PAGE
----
The PFLP’s open criticism of backward regimes such as Jordan and Saudi Arabia, as well as its unwillingness to take part in talks that would just amount to capitulation to the Israel occupier, would often contrast it to other PLO factions, notably Arafat’s Fatah. For his part, Kanafani was arrested in 1971 for “defamation” of the Jordan and Saudi kings in al-Hadaf.
Kanafani’s and the PFLP’s views are quite evident in a recently-surfaced interview with an Australian journalist. Kanafani points out how the framing of the Palestinian cause by western reporters is wrong from the start, and while in the specific case it is the conflict with Jordan (“Black September” of 1970), the same argument holds true in the case of the Israeli occupation.
Also quite patent is his rejection of talks between a liberation movement and a colonial occupier, or a “conversation between the sword and the neck” as he puts it. And when pressed whether capitulating is worth it to stop the death and misery, Kanafani is quite clear
“To us [Palestinians], to liberate our country, to have dignity, to have respect, to have our mere human rights, is something as essential as life itself.”
In a letter addressed to his son, he explained the meaning of being a Palestinian :
“I heard you in the other room asking your mother, ‘Mama, am I a Palestinian?’ When she answered ‘Yes’ a heavy silence fell on the whole house. It was as if something hanging over our heads had fallen, its noise exploding, then – silence. Afterwards… I heard you crying. I could not move. There was something bigger than my awareness being born in the other room through your bewildered sobbing. It was as if a blessed scalpel was cutting up your chest and putting there the heart that belongs to you… I was unable to move to see what was happening in the other room. I knew, however, that a distant homeland was being born again: hills, olive groves, dead people, torn banners and folded ones, all cutting their way into a future of flesh and blood and being born in the heart of another child… Do you believe that man grows? No, he is born suddenly – a word, a moment, penetrates his heart to a new throb. One scene can hurl him down from the ceiling of childhood onto the ruggedness of the road.”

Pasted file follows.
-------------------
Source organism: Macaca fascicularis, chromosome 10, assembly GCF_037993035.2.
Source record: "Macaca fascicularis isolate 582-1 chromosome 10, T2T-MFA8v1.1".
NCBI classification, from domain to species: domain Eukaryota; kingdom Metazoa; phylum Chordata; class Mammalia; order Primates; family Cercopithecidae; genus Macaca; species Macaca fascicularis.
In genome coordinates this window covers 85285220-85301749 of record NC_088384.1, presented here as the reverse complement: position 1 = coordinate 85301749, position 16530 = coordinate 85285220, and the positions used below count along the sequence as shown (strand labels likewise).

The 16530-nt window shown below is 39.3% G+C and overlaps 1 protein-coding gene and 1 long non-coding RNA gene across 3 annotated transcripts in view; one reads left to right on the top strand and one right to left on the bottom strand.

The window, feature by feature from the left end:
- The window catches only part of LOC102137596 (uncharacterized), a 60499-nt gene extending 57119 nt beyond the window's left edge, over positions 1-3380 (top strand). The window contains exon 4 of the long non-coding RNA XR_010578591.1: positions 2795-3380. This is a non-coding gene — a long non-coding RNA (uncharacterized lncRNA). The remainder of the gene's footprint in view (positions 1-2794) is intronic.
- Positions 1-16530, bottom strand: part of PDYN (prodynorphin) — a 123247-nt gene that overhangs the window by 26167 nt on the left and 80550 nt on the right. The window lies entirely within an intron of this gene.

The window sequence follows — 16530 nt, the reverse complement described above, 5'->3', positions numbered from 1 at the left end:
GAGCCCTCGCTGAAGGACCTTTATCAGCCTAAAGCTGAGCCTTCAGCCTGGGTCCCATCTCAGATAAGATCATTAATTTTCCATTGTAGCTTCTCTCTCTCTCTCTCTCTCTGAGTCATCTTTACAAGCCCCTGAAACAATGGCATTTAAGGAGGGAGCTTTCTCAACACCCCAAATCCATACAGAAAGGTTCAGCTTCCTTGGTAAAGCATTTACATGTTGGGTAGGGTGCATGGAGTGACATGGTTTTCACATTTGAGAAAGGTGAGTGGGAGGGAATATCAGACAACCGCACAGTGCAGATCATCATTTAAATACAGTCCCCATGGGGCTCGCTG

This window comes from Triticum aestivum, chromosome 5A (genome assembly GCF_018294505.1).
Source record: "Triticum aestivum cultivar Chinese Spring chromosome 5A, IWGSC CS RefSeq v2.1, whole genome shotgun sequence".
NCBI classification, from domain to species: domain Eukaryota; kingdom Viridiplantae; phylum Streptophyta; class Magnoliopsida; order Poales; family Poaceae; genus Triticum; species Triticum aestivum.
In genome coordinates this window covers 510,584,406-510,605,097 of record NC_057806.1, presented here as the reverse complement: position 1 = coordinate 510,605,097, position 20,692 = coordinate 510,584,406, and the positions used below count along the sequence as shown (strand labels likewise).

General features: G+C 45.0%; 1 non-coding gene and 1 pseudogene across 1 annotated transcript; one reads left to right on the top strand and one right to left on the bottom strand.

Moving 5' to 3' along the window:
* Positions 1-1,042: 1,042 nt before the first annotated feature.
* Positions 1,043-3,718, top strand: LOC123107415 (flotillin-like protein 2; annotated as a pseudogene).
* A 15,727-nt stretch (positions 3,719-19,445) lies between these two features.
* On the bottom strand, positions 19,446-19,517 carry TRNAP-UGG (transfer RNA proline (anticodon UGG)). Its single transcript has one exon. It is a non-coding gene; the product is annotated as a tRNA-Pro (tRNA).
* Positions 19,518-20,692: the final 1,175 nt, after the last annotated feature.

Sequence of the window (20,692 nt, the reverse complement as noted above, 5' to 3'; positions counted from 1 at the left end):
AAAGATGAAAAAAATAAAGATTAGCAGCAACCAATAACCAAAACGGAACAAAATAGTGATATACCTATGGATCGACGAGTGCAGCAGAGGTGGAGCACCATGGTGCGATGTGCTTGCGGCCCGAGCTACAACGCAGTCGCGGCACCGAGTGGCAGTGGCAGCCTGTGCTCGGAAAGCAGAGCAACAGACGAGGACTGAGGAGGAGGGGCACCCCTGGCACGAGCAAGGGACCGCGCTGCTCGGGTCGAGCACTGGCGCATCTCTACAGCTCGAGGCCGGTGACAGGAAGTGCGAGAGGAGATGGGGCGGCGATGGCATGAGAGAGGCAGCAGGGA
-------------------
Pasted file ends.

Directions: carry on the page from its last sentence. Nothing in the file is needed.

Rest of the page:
Martyrs never die
“Of course death means a lot. The important thing is to know why. Self-sacrifice, within the context of revolutionary action, is an expression of the very highest understanding of life, and of the struggle to make life worthy of a human being. The love of life for a person becomes a love for the life of his people’s masses, and his rejection that their life persists in being full of continuous misery, suffering and hardship. Hence, his understanding of life becomes a social virtue, capable of convincing the militant fighter that self-sacrifice is a redemption of his people’s life. This is a maximum expression of attachment to life.”
Kanafani’s obituary stated that he was “a commando who never fired a gun”, whose “weapon was a ballpoint pen and his arena newspaper pages. And he hurt the enemy more than a column of commandos.”. What is clear is that Kanafani’s writings and thought remain current to this day, an inspiration for all progressive and revolutionary movements around the world, and a reference in the struggle for the most just cause of our time, the liberation of Palestine.
“Everything in this world can be robbed and stolen, except one thing; this one thing is the love that emanates from a human being towards a solid commitment to a conviction or cause.”
(2) One short story is called The Child Goes to the Camp, and the young narrator describes the harsh life in the camp as a “time of hostilities”, even though it was not a time of direct confrontation with the Israel occupier or any other aggressor.
(4) As’ad Abukhalil, professor of Political Science at CSU Stanislaus and author of the Angry Arab news blog, recently wrote a very interesting article about Ghassan Kanafani for the Electronic Intifada.